- Blood test. Renal function tests look for the level of waste products, such as creatinine and urea, in the blood.
- Urine tests: Analyzing a urine sample may reveal abnormalities that point to chronic renal failure and help identify the cause of chronic kidney disease.
- Imaging tests: Your doctor may use ultrasound to evaluate the structure and size of your kidneys. Other imaging tests may be used in some cases.
- Removal of a sample of renal tissue for analysis. Your doctor may recommend a renal biopsy to remove a sample of kidney tissue. Renal biopsy is often performed under local anesthesia using a long, thin needle that is inserted through the skin and into the kidney. The biopsy sample is sent to a laboratory for analysis to help determine what is causing your kidney problem.
To reduce your risk of developing kidney disease:
- Follow instructions on over-the-counter medications. When using nonprescription pain relievers, such as aspirin, ibuprofen (Advil, Motrin IB, others) and acetaminophen (Tylenol, others), follow the instructions on the package. Taking too many pain relievers could lead to kidney damage and generally should be avoided if you have kidney disease. Ask your doctor whether these drugs are safe for you.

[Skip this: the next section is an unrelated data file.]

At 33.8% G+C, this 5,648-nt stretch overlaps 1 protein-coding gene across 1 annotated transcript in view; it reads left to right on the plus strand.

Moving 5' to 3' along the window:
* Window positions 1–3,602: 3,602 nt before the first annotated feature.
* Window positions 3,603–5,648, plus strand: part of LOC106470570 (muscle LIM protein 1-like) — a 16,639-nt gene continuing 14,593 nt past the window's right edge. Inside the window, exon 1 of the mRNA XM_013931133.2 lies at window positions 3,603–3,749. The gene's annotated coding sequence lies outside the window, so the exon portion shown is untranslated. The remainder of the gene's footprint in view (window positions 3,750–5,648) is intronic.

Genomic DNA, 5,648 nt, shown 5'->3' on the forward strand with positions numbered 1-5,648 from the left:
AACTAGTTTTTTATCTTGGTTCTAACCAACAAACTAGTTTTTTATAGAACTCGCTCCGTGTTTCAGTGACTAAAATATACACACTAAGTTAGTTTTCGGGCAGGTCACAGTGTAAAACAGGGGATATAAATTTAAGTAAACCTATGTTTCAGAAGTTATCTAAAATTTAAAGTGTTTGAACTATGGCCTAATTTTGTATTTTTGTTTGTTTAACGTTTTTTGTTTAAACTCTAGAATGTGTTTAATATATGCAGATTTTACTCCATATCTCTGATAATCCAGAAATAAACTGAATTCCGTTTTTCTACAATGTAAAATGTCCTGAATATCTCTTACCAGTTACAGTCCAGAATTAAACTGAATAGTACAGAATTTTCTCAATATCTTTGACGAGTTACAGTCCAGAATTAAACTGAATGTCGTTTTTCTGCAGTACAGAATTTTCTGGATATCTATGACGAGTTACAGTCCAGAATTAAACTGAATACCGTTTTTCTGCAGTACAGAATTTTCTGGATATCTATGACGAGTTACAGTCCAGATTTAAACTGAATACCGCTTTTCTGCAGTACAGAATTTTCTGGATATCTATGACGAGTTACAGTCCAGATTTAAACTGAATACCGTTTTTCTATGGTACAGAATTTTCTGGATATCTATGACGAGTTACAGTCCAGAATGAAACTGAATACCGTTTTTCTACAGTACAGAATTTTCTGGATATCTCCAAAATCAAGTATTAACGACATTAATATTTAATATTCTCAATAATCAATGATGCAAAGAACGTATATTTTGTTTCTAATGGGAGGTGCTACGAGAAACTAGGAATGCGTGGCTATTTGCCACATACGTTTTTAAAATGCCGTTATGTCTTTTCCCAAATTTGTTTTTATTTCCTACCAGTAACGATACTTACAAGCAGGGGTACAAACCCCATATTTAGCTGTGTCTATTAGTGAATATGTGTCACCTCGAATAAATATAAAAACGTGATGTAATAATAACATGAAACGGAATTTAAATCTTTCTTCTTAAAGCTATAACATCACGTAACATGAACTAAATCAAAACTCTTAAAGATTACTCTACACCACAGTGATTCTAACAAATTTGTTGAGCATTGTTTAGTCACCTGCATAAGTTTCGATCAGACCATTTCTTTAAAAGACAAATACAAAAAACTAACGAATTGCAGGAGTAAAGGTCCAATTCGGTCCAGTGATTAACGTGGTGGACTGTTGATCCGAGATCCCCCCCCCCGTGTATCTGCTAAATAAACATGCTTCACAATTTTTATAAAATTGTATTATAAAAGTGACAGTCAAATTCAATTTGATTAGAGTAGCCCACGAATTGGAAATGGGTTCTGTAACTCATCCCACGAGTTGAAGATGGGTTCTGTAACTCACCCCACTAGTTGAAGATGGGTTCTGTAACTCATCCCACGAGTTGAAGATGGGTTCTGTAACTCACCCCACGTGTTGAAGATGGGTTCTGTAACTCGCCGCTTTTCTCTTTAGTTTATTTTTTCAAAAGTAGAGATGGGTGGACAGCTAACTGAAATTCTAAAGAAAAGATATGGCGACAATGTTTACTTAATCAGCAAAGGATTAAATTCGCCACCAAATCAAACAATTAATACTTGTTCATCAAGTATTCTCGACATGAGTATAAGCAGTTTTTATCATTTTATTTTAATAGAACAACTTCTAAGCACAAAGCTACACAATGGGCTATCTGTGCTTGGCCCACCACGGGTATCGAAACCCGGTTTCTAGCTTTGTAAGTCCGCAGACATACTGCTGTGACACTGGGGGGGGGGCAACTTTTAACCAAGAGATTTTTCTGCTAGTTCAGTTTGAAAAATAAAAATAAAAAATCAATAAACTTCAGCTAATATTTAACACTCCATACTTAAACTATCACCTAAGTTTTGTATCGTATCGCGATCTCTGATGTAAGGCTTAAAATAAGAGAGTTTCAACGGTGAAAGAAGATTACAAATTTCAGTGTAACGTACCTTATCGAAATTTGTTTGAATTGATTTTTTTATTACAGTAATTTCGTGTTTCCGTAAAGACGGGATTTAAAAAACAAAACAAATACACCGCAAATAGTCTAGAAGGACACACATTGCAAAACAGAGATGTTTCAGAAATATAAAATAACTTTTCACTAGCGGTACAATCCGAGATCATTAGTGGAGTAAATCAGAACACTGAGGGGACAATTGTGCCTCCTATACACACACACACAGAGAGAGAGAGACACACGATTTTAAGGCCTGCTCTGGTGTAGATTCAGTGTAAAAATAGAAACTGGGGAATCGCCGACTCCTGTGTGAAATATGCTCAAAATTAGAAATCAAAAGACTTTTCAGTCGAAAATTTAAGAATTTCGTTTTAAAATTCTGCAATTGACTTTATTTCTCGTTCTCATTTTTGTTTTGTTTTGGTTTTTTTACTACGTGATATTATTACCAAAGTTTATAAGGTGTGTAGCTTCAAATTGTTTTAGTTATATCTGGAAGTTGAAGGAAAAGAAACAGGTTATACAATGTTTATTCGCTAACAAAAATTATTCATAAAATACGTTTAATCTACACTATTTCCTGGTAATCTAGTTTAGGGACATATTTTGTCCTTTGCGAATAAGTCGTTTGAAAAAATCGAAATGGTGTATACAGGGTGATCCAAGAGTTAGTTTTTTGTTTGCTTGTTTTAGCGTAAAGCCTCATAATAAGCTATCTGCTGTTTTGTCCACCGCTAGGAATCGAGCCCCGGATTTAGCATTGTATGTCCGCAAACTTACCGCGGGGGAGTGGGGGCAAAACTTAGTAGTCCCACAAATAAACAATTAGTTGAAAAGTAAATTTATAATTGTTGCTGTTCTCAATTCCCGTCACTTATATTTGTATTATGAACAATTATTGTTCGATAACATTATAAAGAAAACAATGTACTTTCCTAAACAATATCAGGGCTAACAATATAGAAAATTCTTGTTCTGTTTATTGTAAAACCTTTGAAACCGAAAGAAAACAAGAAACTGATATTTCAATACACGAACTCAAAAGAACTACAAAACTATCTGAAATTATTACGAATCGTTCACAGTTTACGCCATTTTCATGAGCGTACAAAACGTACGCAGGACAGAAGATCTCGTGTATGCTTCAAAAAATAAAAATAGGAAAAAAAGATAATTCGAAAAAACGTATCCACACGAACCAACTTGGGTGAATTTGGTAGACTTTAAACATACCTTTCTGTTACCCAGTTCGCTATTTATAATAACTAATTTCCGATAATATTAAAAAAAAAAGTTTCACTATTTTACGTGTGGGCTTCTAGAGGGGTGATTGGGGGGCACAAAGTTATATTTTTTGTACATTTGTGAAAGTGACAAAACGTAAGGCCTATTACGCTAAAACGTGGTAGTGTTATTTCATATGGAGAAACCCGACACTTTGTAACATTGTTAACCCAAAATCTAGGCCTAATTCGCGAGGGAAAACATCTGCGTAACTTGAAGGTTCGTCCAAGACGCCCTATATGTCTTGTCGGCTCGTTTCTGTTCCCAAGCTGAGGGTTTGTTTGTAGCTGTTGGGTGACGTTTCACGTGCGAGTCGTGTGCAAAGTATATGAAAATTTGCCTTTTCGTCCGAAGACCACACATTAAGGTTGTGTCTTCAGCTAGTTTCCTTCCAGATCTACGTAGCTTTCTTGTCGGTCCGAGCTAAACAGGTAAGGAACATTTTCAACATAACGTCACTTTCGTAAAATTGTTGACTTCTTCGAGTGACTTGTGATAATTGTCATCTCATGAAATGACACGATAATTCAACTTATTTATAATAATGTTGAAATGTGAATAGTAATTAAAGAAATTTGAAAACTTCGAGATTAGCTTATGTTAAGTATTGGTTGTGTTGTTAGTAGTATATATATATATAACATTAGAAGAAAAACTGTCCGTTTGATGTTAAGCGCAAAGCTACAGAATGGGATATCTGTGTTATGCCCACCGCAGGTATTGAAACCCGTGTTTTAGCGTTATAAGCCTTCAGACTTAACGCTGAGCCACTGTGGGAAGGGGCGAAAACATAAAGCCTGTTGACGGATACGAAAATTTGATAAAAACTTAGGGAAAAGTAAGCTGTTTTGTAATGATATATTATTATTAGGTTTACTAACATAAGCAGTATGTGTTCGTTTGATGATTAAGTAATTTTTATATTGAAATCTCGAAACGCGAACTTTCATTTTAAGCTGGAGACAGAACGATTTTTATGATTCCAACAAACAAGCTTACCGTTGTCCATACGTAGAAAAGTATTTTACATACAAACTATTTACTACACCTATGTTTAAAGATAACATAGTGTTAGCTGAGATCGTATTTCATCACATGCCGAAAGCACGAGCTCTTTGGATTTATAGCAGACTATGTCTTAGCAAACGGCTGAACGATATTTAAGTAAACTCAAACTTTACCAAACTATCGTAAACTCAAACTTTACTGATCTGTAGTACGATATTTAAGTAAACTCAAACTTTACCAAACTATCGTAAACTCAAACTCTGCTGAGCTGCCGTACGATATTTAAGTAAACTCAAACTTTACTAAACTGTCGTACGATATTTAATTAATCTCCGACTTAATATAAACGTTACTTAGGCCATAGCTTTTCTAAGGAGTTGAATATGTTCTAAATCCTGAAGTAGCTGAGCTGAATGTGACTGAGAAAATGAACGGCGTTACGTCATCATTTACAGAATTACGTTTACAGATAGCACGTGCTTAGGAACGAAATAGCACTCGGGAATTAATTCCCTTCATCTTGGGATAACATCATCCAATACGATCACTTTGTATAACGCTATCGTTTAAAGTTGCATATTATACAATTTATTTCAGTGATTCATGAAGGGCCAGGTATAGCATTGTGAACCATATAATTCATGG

- Maintain a healthy weight. If you’re at a healthy weight, work to maintain it by being physically active most days of the week. If you need to lose weight, talk with your doctor about strategies for healthy weight loss. Often this involves increasing daily physical activity and reducing calories.
- Don’t smoke. Cigarette smoking can damage your kidneys and make existing kidney damage worse. If you’re a smoker, talk to your doctor about strategies for quitting smoking. Support groups, counseling and medications can all help you to stop.
- Manage your medical conditions with your doctor’s help. If you have diseases or conditions that increase your risk of kidney disease, work with your doctor to control them. Ask your doctor about tests to look for signs of kidney damage.
Depending on the underlying cause, some types of kidney disease can be treated. Often, though, chronic kidney disease has no cure.
- Drugs and medication
- Dietary and lifestyle changes
- Treatment for end-stage kidney disease
- Peritoneal dialysis